SXSW 2012, Saturday night March 17

White Ring

My final night at SXSW 2012 began with me watching Atlanta’s Board of Whores perform. The band consists of two guys who are the real deal when it comes to rockers. Willis Corley plays crunchy, thick punk rock guitar licks live, over an underbelly of programmed beats and sequences that he brings to the stage. Eddie Edwards fills the frontman shoes. And Saturday, I watched him run around the stoutly constructed stage, off of it and around the lot, into the faces of listeners, as far as his cable would allow, as he belted the driven, hooky melodies.

Immediately following Board of Whores’ set, I dashed to the other side of the East Avenue Lounge space to watch Zoo Animal. Intrigued by the band in New Orleans the night before my arrival in Austin, I wanted to pay attention to the details of the trio’s set, see if it was the same and figure out how I really felt about their music and which genre might best describe it. For starters, it is Holly Newsom who holds the band together for whatever it is. Her vocals are flowing and often unclear. She pushes grungy, Fender sounds a 15-watt Trace Elliot Velocette (or at least she did on tour). I wanted her to turn up at the outside show, but the tones she got from intensely picking those strings and kicking her pedals around when they acted up was a sincere one.

Zoo Animal has the sound of some borderline underground emo group in the late 90s – before emo bands were composed of overly dramatic white boys up front with bad haircuts and fake suicidal tendencies, backed by hair-in-face familiars who knew few notes, but played loudly and obnoxiously anyway. Zoo Animal has heart. It comes across as something honest, even though it’s fairly simply constructed, and nobody steps on anyone elses toes, sound-wise, live. It makes sense as a live construction, and now I’m itching to check out some recordings.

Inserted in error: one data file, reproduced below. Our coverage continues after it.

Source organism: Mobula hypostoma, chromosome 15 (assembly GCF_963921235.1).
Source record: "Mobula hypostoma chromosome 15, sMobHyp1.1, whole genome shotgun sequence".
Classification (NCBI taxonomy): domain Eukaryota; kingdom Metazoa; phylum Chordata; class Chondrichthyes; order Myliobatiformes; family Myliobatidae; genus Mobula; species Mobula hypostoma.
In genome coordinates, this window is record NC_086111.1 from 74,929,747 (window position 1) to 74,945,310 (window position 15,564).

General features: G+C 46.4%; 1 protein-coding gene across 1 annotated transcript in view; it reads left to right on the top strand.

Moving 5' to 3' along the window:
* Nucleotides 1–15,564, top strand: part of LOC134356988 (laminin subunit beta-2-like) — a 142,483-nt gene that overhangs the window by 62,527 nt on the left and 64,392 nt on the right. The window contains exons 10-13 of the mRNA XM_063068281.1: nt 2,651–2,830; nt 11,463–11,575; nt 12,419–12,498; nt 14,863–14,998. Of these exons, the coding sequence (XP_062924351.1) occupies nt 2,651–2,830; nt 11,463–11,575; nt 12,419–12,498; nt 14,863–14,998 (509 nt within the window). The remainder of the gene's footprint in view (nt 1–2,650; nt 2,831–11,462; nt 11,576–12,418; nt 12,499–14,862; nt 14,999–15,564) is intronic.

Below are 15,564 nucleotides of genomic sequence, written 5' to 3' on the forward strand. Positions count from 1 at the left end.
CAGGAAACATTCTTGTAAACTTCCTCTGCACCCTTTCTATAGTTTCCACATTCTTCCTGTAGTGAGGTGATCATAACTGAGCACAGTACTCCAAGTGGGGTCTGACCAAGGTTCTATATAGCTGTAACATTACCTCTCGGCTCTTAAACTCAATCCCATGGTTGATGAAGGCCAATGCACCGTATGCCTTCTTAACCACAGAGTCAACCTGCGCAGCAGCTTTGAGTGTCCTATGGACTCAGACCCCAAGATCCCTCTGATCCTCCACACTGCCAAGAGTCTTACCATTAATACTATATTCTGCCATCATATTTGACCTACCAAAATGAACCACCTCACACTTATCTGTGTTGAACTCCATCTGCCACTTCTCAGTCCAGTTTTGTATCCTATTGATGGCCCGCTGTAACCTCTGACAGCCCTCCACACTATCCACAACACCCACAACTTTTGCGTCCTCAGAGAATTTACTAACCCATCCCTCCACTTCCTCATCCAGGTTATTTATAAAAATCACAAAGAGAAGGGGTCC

My evening was rounded out on East Avenue when Atlanta friends Gun Party played. I knew vocalists Abbey and Hunter would be making their way off the front of the stage and into the lot of audience members eventually, but I didn’t expect them to start in that position. Personally accustomed to the band’s anarchic style of performance, one-off instrumentation introductions throughout the set and infectious dance-oriented underbelly, I wanted to stick around to see how others reacted to it. What I got was a mixed bag of goodies. I enjoyed the folks who stood far back, under the edges of the venue’s shadow, so as not to make eye contact with either the band members or those of us who were enjoying what they were doing. I enjoyed the rolling chair that I was in. I enjoyed that the members of Fort Wilson Riot, my new favorite band from Minneapolis as of that day, pulled up and chair and were enjoying the show, too.

All of these things making me happy, and feeling strangely close to home, my watch reminded me that that there were a couple of pressing sets left to discover before our short trip was finished. Taking care of the gear and insisting that a cab driver ‘go faster’ a couple of times, we eventually made it to the far east side of downtown Austin, to Hotel Vegas for the very last of the ongoing Brooklyn Vegan four day event.